This is one of about 30 “Random” posts on the front page, but here goes nothing: Chloe Cooper Jones conducts a pretty spectacular dialogue with co-stars George Saunders and Deb Olin Unferth over at The Faster Times. Inspiring considerations of the contemporary MFA program abound. George Saunders gives us the only googlable instance of “kicking entities,” which we ought to deem an idiom among idioms, even if I’m not sure what it means. Really, the hope here gets me giddy, and it’s something for sure of which this “literary culture” could use a more healthy supply. Deb Olin Unferth puts it beautifully:
You can look at any space, at any group of people, and see dreariness, self-absorption, the long trod to death. Or you can look at the same space and people and see longing, hope, heroism, and disappointment that will break your heart. If you squint just right at an MFA program, you see both. You see the lifeless side—maybe the student who isn’t finding her voice or the teacher who is just “going through the motions”—and the side that shines and beats.
November 15th, 2010 / 11:06 pm
The Faster Times (July 9, 2009 – October 9, 2010) The Faster Times, an online newspaper known for attempting to find a way to make the internet pay writers, was pronounced dead on the scene of what Brooklyn Borough President Marty Markowitz called a “perverse and often baffling” three-day riot and siege of the Cobble Hill brownstone that the The Faster Times just purchased. “Who knew that journalist-bloggers had the upper body strength, let alone the organizational capacity to riot?” Markowitz asked.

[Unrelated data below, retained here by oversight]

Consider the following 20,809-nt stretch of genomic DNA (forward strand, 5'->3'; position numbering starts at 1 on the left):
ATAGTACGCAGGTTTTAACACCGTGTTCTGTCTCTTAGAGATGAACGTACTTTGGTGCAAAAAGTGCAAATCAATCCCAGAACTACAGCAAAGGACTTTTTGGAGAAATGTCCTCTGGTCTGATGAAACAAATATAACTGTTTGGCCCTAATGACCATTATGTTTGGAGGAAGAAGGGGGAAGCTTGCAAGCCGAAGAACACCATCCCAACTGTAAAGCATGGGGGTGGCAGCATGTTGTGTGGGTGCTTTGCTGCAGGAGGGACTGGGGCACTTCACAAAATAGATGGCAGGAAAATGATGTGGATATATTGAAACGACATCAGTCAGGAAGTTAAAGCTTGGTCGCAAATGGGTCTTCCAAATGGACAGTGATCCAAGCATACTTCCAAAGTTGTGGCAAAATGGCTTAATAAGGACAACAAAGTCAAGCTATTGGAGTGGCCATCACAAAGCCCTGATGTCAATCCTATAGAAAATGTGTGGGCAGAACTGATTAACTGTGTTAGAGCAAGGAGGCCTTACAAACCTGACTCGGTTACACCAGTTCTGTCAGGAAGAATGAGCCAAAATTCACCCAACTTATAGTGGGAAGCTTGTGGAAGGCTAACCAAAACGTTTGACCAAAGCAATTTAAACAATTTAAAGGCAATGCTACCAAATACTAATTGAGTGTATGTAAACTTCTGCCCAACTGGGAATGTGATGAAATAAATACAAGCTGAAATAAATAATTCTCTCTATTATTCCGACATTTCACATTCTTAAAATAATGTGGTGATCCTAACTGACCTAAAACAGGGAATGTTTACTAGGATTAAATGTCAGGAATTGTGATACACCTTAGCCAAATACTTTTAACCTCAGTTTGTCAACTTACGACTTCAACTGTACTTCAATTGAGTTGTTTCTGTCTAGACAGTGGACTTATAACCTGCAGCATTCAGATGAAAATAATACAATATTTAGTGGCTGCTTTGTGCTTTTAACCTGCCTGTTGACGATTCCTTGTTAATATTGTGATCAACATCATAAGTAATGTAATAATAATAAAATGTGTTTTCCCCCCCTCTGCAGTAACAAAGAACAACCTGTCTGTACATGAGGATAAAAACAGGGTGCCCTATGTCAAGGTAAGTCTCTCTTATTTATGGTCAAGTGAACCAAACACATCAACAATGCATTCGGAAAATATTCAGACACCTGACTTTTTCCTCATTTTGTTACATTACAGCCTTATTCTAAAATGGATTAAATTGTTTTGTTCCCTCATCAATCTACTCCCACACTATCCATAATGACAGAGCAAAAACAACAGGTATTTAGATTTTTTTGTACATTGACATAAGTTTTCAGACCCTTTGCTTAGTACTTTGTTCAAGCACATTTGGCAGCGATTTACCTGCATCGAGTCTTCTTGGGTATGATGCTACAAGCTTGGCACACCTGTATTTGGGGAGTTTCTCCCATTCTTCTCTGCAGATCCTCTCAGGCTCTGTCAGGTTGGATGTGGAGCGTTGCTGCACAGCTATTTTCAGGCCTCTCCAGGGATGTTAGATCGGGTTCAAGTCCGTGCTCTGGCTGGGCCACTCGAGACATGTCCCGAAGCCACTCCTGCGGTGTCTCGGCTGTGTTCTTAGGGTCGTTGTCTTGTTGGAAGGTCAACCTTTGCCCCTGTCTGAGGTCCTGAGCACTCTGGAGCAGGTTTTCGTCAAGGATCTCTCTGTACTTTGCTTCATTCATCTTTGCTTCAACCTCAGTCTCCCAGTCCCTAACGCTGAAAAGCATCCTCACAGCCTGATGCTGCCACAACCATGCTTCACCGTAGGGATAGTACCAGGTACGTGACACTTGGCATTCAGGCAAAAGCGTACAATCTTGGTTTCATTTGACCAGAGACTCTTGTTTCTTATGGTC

Sadly, the Faster Times was torn limb for limb by a mob of seething, red-eyed editors who chanted about revolution, wasted hours and, inexplicably, the crappy font choice. “Justice, I say, Justice!” one editor screamed. The New York Times declared the riot a “a twee, revolution in the journalists’ minor league.”
Among TFT’s greatest advancements to Internet Media during its short but thorough run, was it’s idea that Facebook ‘Likes’ could be converted into dollars, though this plan never actually came to fruition. Had the likes-to-dollars conversion occurred, The Faster Times’s editors and writers could have been the 95th highest paid collective of journalist-bloggers in the first quarter of 2010.
In lieu of flowers, the remaining two editors who didn’t wish the Faster Times a slow and painful death are asking for mourners to “Like” the Faster Times’s Corpse’s Facebook page.